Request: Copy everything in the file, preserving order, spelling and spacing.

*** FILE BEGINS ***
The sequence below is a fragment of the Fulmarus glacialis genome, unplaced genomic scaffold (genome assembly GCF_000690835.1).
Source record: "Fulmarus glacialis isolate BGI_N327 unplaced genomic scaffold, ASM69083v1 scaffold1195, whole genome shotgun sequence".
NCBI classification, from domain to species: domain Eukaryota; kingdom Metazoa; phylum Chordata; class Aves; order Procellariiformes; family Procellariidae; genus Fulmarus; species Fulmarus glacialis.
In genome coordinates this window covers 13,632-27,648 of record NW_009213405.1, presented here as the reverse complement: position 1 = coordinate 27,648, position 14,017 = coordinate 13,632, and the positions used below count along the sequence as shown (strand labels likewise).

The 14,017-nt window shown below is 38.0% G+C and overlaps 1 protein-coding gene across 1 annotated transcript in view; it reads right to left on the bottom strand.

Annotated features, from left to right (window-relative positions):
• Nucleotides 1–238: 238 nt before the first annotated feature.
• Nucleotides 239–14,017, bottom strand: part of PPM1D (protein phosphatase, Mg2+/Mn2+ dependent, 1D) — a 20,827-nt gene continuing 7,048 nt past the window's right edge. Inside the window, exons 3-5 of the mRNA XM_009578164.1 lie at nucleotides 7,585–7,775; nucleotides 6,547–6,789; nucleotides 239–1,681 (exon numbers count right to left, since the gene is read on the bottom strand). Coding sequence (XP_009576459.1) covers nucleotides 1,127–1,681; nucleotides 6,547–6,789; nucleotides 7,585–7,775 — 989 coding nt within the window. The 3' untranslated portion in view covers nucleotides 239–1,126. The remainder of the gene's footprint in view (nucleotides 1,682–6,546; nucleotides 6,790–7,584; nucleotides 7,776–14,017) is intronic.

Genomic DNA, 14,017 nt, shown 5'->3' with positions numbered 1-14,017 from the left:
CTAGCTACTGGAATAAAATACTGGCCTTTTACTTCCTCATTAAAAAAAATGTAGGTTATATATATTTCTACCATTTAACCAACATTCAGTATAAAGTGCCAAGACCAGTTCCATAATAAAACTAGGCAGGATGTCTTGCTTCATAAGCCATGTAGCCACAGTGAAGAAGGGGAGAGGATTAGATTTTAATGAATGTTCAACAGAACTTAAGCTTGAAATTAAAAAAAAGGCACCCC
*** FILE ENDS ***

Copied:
The sequence below is a fragment of the Fulmarus glacialis genome, unplaced genomic scaffold (genome assembly GCF_000690835.1).
Source record: "Fulmarus glacialis isolate BGI_N327 unplaced genomic scaffold, ASM69083v1 scaffold1195, whole genome shotgun sequence".
NCBI classification, from domain to species: domain Eukaryota; kingdom Metazoa; phylum Chordata; class Aves; order Procellariiformes; family Procellariidae; genus Fulmarus; species Fulmarus glacialis.
In genome coordinates this window covers 13,632-27,648 of record NW_009213405.1, presented here as the reverse complement: position 1 = coordinate 27,648, position 14,017 = coordinate 13,632, and the positions used below count along the sequence as shown (strand labels likewise).

The 14,017-nt window shown below is 38.0% G+C and overlaps 1 protein-coding gene across 1 annotated transcript in view; it reads right to left on the bottom strand.

Annotated features, from left to right (window-relative positions):
• Nucleotides 1–238: 238 nt before the first annotated feature.
• Nucleotides 239–14,017, bottom strand: part of PPM1D (protein phosphatase, Mg2+/Mn2+ dependent, 1D) — a 20,827-nt gene continuing 7,048 nt past the window's right edge. Inside the window, exons 3-5 of the mRNA XM_009578164.1 lie at nucleotides 7,585–7,775; nucleotides 6,547–6,789; nucleotides 239–1,681 (exon numbers count right to left, since the gene is read on the bottom strand). Coding sequence (XP_009576459.1) covers nucleotides 1,127–1,681; nucleotides 6,547–6,789; nucleotides 7,585–7,775 — 989 coding nt within the window. The 3' untranslated portion in view covers nucleotides 239–1,126. The remainder of the gene's footprint in view (nucleotides 1,682–6,546; nucleotides 6,790–7,584; nucleotides 7,776–14,017) is intronic.

Genomic DNA, 14,017 nt, shown 5'->3' with positions numbered 1-14,017 from the left:
CTAGCTACTGGAATAAAATACTGGCCTTTTACTTCCTCATTAAAAAAAATGTAGGTTATATATATTTCTACCATTTAACCAACATTCAGTATAAAGTGCCAAGACCAGTTCCATAATAAAACTAGGCAGGATGTCTTGCTTCATAAGCCATGTAGCCACAGTGAAGAAGGGGAGAGGATTAGATTTTAATGAATGTTCAACAGAACTTAAGCTTGAAATTAAAAAAAAGGCACCCC